Petra, the 2,000-year-old capital city and trade emporium of the ancient Nabateans nestled amid the rugged mountain landscape of southern Jordan, is a marvel to behold. Visitors to the expansive site meander through narrow passageways and hike up secluded trails to take in the spectacular rock-cut architecture and enigmatic monuments built during the time the city was flourishing, when the Nabateans controlled the lucrative Arabian incense trade and laid claim to a powerful kingdom stretching from Damascus to the Hejaz.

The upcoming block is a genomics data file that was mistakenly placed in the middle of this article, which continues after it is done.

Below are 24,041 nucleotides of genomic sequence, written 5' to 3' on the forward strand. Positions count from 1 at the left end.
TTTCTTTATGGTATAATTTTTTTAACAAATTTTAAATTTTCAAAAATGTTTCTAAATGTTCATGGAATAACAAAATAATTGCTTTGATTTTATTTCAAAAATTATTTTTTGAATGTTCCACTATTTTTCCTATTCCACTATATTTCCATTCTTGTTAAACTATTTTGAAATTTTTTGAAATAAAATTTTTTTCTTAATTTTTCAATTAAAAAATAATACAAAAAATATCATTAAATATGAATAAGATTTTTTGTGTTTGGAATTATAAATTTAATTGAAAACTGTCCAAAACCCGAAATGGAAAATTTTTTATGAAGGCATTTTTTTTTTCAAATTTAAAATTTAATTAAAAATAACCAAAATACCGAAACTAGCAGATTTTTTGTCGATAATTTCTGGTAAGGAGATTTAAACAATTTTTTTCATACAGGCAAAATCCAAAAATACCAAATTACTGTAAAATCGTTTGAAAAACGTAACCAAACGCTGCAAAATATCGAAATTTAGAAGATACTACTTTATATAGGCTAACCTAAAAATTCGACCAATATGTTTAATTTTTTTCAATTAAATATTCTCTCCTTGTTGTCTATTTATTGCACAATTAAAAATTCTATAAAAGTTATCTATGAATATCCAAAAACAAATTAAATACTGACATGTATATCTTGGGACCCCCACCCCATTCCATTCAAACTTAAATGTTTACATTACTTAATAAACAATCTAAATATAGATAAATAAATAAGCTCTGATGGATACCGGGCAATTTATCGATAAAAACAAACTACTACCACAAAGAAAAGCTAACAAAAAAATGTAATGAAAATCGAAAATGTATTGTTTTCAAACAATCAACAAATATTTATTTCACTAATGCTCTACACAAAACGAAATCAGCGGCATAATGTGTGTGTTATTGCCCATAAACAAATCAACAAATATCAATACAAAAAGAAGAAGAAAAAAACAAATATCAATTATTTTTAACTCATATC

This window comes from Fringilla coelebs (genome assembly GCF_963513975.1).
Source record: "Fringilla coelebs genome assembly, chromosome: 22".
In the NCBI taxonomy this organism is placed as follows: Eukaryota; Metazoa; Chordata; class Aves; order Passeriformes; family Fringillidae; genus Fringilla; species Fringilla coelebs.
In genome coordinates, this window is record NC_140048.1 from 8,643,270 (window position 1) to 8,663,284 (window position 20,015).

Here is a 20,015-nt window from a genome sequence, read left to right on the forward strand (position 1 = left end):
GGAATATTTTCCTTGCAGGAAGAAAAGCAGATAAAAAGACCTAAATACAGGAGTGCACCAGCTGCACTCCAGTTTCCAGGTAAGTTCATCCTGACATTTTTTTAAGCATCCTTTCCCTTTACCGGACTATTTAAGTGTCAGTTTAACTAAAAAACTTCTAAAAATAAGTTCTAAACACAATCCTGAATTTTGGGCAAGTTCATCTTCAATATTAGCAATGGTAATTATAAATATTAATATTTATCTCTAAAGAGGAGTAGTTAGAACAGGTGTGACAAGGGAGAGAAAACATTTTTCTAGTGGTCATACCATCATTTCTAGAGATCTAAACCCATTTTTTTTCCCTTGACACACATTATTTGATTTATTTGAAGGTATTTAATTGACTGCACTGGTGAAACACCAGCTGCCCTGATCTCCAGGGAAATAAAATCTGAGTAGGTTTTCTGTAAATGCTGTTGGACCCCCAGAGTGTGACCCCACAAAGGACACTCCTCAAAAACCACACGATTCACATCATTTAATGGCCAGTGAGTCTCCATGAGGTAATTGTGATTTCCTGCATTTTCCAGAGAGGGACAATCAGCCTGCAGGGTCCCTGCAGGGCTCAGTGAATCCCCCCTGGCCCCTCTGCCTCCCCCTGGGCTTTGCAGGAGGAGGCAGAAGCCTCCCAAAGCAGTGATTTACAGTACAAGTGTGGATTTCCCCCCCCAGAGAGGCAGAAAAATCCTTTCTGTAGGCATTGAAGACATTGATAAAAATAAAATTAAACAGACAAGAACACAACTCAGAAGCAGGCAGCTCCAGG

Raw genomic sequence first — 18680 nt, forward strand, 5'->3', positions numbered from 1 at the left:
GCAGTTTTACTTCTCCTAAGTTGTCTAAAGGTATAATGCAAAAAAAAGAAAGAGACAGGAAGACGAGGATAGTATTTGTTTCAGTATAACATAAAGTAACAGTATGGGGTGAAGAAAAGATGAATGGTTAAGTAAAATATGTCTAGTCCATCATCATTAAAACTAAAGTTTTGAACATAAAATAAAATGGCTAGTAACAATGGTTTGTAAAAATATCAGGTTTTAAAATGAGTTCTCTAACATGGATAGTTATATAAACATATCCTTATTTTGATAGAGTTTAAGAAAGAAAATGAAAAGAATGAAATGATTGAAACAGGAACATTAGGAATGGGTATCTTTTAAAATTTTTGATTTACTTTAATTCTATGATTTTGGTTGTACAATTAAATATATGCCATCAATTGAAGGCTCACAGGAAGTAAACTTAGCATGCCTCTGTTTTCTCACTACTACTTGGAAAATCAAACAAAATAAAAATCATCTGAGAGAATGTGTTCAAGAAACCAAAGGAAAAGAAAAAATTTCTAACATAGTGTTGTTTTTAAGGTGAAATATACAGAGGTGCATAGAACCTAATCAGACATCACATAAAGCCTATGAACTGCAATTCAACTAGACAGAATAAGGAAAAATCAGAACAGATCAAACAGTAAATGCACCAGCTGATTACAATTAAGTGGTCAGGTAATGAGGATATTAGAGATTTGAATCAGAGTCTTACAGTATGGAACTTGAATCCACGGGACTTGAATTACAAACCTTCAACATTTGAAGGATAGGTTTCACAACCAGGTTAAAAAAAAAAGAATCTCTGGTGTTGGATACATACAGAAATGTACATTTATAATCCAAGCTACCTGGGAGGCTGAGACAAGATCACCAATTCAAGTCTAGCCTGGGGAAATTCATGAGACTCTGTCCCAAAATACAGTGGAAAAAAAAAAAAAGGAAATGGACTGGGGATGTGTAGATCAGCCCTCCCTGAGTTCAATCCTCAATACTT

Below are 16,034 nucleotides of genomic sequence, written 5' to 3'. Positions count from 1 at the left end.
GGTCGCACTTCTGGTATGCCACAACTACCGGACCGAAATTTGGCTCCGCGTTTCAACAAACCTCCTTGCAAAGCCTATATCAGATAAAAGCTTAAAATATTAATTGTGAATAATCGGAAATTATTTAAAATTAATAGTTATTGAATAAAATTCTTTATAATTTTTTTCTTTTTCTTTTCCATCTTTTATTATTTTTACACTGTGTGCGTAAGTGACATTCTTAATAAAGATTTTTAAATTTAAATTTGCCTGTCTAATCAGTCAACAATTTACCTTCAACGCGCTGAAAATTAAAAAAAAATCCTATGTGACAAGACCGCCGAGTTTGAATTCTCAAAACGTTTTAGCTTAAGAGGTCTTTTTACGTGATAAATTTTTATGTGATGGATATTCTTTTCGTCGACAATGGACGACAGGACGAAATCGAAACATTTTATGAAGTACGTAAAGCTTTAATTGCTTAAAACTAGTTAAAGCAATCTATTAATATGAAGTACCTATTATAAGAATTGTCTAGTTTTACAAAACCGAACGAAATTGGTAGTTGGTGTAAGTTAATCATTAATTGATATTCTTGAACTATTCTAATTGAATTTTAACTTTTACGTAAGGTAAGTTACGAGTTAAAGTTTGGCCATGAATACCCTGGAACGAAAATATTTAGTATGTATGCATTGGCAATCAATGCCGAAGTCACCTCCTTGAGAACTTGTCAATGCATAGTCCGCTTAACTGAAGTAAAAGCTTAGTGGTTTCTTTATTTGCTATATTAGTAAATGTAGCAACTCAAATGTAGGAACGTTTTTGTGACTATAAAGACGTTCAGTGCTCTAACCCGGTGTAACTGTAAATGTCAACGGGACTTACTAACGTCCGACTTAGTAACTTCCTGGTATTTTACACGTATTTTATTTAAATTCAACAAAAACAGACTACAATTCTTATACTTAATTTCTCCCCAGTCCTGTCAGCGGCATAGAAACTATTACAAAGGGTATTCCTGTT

While a visit to Petra is certainly awe-inspiring, the site’s impressive monuments can, in many ways, overwhelm the touristic experience, with visitors so focused on snapping pictures and hurrying from one dramatic façade to another that they lose out on getting any deeper sense of the place, its history or its people. (I know this was certainly my experience when I first visited Petra nearly 20 years ago.) Now, a new program led by the American Center of Oriental Research (ACOR) is, for the first time, allowing visitors to go beyond the monuments to actually discover and experience Petra’s past and present.